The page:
Think You Have Daddy Issues? Here Are 8 Tell-Tale Signs

Being attracted to older men is just scratching the surface.

Sydney Sweeney as Cassie Howard from the TV show Euphoria.
Photo: HBO


I have never had a great relationship with my dad. He wasn't abusive but was pretty absent and emotionally unavailable growing up. I've also never had a long-term relationship and my friends have pointed out that my crappy choice in men perhaps stems from my relationship (or lack thereof) with my dad. I hate the term, but do I have "daddy issues" ... and what does that mean? I want to better understand why my relationship with my dad is impacting my dating life so I can choose better partners and break out of this cycle. —Daddy Issues


While the informal term 'daddy issues' gets thrown around a lot — usually in a derogatory way toward women, as if they are the ones who have done something wrong — another term would be attachment issues or attachment wounds. And it isn't just women whose adult relationships are affected by absent, unavailable, or abusive fathers.

As for why an unhealthy or nonexistent relationship with your dad growing up is impacting your relationships? Well, the father-child relationship is a profound and significant one that informs our beliefs about men, love, and romantic relationships. And it is a myth that only people with blatantly abusive fathers have 'daddy issues'. Oftentimes the subtle conflicts, neglect, disapproval, or disdain from a parent do just as much harm.

Father-Daughter Relationships — What to Know

1. Fathers are their children's mirrors.

Parents are the psychological mirrors that reflect who we are, how we define ourselves, and how we fit into the world. An infant is born without a sense of self and parents help create the first images of who they are and what their value is in the world. As children get older and their world becomes bigger, they discover more mirrors — friends, relatives, teachers, coaches, child-care workers — people they come across every day. For better or for worse, our primary caregivers — typically our parents — create the foundation for our sense of self through all of our interactions. Our father's words and actions are particularly powerful in this regard.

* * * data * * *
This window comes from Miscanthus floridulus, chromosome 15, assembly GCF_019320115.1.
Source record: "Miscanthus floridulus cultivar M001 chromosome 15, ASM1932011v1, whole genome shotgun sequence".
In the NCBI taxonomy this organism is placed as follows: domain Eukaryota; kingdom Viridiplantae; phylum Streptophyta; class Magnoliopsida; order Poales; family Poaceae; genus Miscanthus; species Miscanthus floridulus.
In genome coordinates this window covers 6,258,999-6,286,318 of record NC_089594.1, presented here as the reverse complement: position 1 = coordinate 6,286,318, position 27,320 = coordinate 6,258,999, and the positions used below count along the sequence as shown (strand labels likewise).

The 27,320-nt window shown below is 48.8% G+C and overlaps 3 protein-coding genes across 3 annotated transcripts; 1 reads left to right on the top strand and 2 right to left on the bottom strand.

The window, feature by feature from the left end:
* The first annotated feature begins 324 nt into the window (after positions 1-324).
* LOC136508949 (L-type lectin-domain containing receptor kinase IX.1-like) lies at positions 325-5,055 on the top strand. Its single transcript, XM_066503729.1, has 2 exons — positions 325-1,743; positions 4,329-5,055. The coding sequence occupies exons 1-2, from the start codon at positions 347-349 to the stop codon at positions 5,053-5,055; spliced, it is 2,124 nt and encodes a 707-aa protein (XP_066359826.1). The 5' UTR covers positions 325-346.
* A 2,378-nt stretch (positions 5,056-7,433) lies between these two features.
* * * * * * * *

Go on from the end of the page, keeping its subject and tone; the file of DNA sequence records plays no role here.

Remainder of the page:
2. Kids are egocentric.

The way we are parented helps us form core beliefs about ourselves. Children are egocentric, meaning they think that anything that happens is all about them. This is a normal part of child development, not narcissism. The child whose father screams at them doesn't think to themselves "Wow, he must have some serious mental health issues. His parents must have yelled at him and he never worked through his rage. This guy needs therapy!" Instead, they think they must not be loveable and that there must be something wrong with them. These internalized messages are played out in our relationships and can do harm when we pick unhealthy or hurtful partners or when we sabotage good relationships.

3. Kids naturally protect their parent.

Because children are dependent on their parents, no child wants to accept that their parents are imperfect, inadequate, or pathological. They must idealize their parents to keep themselves safe, even if — and many would say especially if — they are being abused. It is easier to think of themselves as "bad," given that most abusive parents convey that message ("If you weren't so bad, I wouldn't have to hit you. Next time behave!"). As author John Bradshaw points out, "the great paradox in child-parent relationships is that children's beliefs about their parents come from the parents." Typically, a child makes themselves the "bad" one to maintain a relationship with their parents and have care and protection from them, however flawed it may be.

4. We form a fantasy bond.

We all form what therapists refer to as the "fantasy bond." This is the illusion of connection with our caregiver when our emotional needs are not being met. This occurs in all parent-child relationships but is at its most extreme when abuse is present. Paradoxically, the more a person's emotional needs have been neglected, the stronger the bond, due to the increased need to idealize the family.

dr. jenn mann

"If we have a father who makes us feel unsafe, sends a message that our feelings are not OK, or teaches us negative messages about love and relationships, we tend to take that with us into our adult romantic relationships."

— dr. jenn mann

5. We are always trying to heal.

The unconscious mind doesn't know the difference between the past, present, and future. It is always trying to heal old wounds in the current time. According to author Harville Hendrix, Ph.D., the primitive part of our brain seeks to re-create the conditions of our childhood, so that we can correct them. As a result, without being conscious of it, we pick romantic partners with the same negative qualities as our parents who are bound to reopen our most sensitive wounds. This person may stir a deep sense of recognition within us and is someone who makes our unconscious believe that this person can make up for past traumas, but unsurprisingly, this often backfires and leaves us more wounded.

6. We learn about the world from this relationship.

It has been said that family life is our first school for emotional learning. The interactions, experiences, and messages that we absorb throughout childhood teach us the most fundamental lessons about ourselves. They also have a profound effect on our daily interactions, relationships, emotions, communication, love, and marriage. This is where we learn whether or not it is okay to express our feelings; which topics are acceptable to talk about; whether or not it is safe to be vulnerable; how to communicate with our loved ones; if the world is a safe place; if people are trustworthy; and, of course, if we are lovable. If we have a father who makes us feel unsafe, sends us a message that our feelings are not OK, or teaches us negative messages about love and relationships, we tend to take that with us into our adult romantic relationships.